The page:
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On seams and edges - dreams of aggregation, access and discovery in a broken world

Dr Tim Sherratt, National Library of Australia

Abstract

Visions of technological utopia often portray an increasingly 'seamless' world, where technology integrates experience across space and time. Edges are blurred as we move easily between devices and contexts, between the digital and the physical.

But Mark Weiser, one of the pioneers of ubiquitous computing, questioned the idea of seamlessness, arguing instead for 'beautiful seams' -- exposed edges that encouraged questions and the exploration of connections and meanings.

With discovery services and software vendors still promoting 'seamless discovery' as one of their major selling points, it seems the value of seams and edges requires further discussion. As we imagine the future of a service such as Trove, how do we balance the benefits of consistency, coordination and centralisation against the reality of a fragmented, unequal, and fundamentally broken world.

This paper will examine the rhetoric of 'seamlessness' in the world of discovery services, focusing in particular on the possibilities and problems facing Trove. By analysing both the literature around discovery, and the data about user behaviours currently available through Trove, I intend to expose the edges of meaning-making and explore the role of technology in both inhibiting and enriching experience.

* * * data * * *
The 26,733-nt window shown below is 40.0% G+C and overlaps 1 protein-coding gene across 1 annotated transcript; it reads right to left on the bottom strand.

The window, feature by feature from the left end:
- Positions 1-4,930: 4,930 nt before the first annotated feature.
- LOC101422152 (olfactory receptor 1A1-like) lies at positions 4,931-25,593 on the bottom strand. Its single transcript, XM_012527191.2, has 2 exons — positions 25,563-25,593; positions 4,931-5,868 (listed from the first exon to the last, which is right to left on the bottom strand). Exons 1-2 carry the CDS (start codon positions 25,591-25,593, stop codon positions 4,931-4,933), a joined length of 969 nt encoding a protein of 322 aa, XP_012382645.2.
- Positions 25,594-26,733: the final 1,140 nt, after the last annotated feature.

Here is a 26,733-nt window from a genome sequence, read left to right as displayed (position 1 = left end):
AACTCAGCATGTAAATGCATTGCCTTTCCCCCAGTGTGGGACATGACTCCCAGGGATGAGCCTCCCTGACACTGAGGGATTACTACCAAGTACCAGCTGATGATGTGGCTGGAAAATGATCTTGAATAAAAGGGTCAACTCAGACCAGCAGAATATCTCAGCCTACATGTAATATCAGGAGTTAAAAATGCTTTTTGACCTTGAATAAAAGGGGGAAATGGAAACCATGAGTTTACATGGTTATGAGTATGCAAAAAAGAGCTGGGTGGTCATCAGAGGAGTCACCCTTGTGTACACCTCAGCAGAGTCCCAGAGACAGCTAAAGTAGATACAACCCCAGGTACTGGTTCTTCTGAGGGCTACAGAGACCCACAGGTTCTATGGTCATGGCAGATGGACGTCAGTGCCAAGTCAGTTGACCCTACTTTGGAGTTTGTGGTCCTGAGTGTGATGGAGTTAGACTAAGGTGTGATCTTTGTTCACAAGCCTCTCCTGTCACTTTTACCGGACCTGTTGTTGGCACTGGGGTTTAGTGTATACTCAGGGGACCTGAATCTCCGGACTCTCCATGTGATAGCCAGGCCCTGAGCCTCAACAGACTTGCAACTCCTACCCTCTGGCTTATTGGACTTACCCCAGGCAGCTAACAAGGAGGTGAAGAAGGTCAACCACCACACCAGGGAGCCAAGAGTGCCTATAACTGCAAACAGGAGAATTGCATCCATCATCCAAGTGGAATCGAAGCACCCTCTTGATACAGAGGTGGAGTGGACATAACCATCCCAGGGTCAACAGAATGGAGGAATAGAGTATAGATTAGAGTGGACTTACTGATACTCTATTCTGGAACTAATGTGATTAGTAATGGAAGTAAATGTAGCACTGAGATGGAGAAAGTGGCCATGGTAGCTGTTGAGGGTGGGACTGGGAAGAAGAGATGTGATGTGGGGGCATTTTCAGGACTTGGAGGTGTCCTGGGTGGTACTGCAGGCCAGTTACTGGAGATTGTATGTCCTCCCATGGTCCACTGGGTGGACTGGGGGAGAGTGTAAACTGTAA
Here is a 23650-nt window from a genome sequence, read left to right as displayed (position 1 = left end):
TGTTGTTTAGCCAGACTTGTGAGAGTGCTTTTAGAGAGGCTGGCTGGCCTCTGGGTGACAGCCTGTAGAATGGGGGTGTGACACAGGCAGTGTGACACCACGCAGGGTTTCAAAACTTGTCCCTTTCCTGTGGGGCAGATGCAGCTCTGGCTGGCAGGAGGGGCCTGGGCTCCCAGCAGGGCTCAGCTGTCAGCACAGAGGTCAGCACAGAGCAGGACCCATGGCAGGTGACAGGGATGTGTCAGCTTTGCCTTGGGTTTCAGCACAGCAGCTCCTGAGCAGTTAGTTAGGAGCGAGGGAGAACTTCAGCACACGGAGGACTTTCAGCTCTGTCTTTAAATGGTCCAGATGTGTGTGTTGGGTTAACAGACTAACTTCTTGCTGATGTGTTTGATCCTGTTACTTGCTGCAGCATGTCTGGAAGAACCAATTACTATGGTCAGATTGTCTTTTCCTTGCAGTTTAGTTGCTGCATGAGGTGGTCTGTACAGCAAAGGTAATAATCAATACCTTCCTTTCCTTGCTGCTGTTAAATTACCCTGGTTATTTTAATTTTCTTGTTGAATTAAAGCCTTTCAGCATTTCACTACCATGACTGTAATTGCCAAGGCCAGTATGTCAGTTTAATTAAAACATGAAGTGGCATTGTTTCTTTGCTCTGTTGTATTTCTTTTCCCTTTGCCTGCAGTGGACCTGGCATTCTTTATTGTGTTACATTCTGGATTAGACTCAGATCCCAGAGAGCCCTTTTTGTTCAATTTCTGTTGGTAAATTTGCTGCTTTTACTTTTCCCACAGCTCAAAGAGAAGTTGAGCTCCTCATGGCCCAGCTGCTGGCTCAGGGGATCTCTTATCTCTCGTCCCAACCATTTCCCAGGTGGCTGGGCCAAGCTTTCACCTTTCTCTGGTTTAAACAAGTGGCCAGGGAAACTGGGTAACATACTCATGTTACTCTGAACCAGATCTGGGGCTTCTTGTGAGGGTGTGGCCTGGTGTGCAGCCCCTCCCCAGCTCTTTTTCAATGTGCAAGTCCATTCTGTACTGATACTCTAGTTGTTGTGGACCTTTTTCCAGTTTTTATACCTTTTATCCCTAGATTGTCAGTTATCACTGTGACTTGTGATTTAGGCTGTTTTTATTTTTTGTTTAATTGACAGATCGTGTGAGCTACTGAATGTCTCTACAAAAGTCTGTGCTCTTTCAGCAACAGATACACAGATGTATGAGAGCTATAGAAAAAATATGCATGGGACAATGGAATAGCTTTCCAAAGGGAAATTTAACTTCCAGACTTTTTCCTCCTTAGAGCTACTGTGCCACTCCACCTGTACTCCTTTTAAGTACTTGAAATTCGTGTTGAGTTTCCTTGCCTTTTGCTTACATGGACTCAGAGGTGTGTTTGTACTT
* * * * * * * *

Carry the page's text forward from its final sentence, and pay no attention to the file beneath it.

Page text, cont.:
How does our dream of comprehensiveness mask the biases in our collections? How do new tools for visualisation reinforce the invisibility of the missing and excluded? How do the assumptions of 'access' direct attention away from practical barriers to participation?

How does the very idea of systems and services, of complex and powerful 'machines' ready to do our bidding, discourage us from seeing the many, fragile acts of collaboration, connection, interpretation, and repair that hold these systems together?

Trove is an aggregator and a community. A collection of metadata and a platform for engagement. But as we imagine its future, how do avoid the rhetoric of technological power, and expose its seams and edges to scrutiny.

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